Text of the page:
237. "The Parenting Deficit" The Guardian (October 15, 1993) p. 20.

THE TROUBLE with the recent debate about parental responsibility is that both sides (or more) have a point. Conservatives are right that many families have been neglecting their children, that parents must assume more responsibility for their children, and that they should be sent strong signals that this is their duty.

Conservatives are also right in assuming that character formation starts at home. When children are born they have no values and only the family can lay the first foundations for the moral education of children for their benefit, and for the benefit of the rest of society. If families neglect these duties, children often grow into adults who have little motivation to work or be civil, and who, at worst, kill people without remorse. At the same time, it is true that economic factors also play a decisive role. It is indefensible to pressurise people to go to work when there are lots of able-bodied, well-motivated people who cannot find work. And it is cynical to harp on one side of the argument and ignore the other. Young people need other things to do than hang around street corners and pubs: if society cannot generate enough jobs, then it should draft them for national service to fulfil environmental and social missions. But it should also ensure that parents will attend to their basic moral education since although schools and churches can take it from there they cannot provide the very first moral foundations: these require parental bonding.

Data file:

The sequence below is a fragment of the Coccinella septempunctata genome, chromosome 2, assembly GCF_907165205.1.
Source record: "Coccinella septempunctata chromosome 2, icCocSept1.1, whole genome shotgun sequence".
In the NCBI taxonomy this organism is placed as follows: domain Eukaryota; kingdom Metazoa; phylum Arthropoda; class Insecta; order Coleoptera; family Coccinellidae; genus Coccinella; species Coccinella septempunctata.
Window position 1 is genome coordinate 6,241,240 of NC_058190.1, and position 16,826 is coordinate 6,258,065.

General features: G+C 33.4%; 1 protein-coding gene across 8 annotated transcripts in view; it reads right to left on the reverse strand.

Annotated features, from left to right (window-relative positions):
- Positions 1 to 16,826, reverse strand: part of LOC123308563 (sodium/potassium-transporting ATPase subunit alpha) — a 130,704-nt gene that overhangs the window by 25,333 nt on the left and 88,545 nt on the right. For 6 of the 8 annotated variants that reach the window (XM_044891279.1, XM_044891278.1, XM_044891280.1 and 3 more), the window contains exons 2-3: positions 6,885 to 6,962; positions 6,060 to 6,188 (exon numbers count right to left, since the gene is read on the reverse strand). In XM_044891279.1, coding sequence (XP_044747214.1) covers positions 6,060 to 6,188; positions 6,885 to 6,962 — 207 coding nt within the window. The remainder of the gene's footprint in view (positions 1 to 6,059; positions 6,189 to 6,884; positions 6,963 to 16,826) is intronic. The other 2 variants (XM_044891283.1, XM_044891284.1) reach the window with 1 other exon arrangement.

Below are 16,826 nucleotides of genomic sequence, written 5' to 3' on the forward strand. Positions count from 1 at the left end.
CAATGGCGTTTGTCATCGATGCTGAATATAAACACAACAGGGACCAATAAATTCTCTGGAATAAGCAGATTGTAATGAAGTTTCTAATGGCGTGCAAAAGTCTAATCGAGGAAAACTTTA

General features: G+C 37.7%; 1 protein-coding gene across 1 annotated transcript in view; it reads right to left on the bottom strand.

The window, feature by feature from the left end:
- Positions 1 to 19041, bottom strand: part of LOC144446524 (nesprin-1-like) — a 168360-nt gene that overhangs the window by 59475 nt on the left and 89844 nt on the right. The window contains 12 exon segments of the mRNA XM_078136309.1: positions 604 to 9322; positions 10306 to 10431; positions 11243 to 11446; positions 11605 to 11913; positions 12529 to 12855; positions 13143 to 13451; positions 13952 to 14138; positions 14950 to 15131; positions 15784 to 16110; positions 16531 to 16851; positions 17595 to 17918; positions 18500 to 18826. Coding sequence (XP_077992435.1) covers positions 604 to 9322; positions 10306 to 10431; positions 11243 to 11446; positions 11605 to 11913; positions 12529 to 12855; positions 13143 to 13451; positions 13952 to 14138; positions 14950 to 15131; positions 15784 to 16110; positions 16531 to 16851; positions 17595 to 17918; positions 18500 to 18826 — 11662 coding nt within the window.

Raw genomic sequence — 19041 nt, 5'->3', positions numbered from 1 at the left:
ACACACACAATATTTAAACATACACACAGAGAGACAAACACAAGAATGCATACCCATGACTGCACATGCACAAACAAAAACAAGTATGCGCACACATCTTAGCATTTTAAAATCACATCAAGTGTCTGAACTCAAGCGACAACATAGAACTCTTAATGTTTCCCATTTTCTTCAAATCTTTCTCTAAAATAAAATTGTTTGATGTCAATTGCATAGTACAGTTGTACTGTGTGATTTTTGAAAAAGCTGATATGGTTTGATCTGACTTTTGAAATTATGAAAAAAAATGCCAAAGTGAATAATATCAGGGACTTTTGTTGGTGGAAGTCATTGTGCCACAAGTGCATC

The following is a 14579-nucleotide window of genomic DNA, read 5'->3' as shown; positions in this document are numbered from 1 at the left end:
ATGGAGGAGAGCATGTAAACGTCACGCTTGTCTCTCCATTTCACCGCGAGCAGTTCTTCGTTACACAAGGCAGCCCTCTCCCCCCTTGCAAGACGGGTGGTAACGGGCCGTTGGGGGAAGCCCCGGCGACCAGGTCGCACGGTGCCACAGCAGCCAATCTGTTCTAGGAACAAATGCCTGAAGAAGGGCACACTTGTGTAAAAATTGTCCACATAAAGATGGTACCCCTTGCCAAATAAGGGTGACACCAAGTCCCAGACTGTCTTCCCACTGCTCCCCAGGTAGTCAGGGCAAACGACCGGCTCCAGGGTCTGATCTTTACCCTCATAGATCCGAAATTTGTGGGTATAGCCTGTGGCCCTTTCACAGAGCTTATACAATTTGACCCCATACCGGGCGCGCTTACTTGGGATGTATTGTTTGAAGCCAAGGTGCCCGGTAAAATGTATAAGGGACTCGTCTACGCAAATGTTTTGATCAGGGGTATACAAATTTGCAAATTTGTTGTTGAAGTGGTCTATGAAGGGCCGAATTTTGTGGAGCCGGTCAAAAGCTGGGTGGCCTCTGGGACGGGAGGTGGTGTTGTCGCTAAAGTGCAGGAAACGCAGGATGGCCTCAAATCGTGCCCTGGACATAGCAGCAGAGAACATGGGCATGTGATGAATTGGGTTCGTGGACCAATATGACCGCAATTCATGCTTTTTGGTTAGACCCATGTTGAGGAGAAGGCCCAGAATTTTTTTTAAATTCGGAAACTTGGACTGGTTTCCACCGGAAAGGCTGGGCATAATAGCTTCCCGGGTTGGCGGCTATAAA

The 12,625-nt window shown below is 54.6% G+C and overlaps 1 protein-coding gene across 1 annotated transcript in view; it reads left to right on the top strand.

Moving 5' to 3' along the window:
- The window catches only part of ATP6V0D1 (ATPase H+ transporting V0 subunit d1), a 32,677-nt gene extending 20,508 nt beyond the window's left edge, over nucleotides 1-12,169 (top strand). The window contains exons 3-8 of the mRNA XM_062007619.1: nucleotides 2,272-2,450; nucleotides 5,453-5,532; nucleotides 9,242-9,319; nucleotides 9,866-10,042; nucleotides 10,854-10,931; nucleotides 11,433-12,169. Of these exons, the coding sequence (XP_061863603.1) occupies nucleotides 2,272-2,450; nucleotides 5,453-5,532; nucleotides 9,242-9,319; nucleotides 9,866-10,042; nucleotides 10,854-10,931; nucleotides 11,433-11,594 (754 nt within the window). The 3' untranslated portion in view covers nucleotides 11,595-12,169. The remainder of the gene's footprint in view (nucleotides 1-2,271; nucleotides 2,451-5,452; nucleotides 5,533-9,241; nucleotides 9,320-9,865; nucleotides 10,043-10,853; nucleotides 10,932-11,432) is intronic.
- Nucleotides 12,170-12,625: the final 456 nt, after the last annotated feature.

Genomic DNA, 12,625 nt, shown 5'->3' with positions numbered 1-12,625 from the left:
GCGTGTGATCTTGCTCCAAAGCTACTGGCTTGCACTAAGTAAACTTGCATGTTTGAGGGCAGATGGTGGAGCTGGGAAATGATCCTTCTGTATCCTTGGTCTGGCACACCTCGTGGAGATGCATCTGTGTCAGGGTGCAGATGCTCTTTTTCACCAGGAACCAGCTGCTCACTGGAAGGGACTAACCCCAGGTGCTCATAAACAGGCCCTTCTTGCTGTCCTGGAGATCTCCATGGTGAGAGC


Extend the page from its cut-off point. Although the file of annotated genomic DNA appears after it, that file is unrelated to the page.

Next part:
Enabling parents to do their job is again a double-edged assignment. If unions would "allow" and employers would arrange for more work to be done at home (increasingly possible because of technical advances), if there were more opportunities for flexi-time and shared jobs, and for proportional fringe benefits for those who work part-time, then parents could be better parents. Unfortunately, these are the kind of changes conservatives do not like to talk about.

On the other hand, progressives need to realise that economic determinism went out with Marx. (Actually, he never was that vulgar a Marxist.) Culture makes a difference. We need a change in the habits of the heart, of mind sets and values. We must come to appreciate the job parents do and re-value children.

For underlying many of today's concerns is a sense that the quality of parenting has fallen. Millions have left to work outside the home, to be replaced by inadequate, poorly paid and insecure childcare workers. This isn't the fault of the women's movement. All women did was demand what men had long taken for granted, and few expected that women's emancipation would produce a society suffering from an acute parenting deficit, in which all adults would act like men who in the past were inattentive to children.

So tackling the parenting deficit does not mean a return to having women at home and having men work outside the household. But those concerned with the quality of parenting cannot be oblivious to the rising divorce rate. While it is true that some single parents do as good a job or better than two parents, it is not the case across the board. American studies show that children from broken homes are more likely to have intellectual (learning) and social (behavioural) problem than children from intact families. They also have worse criminal records. Critics say that this is because single parents have a lower income, which is partly true. But even this is also in part caused by divorce. It simply costs more to run two households than one.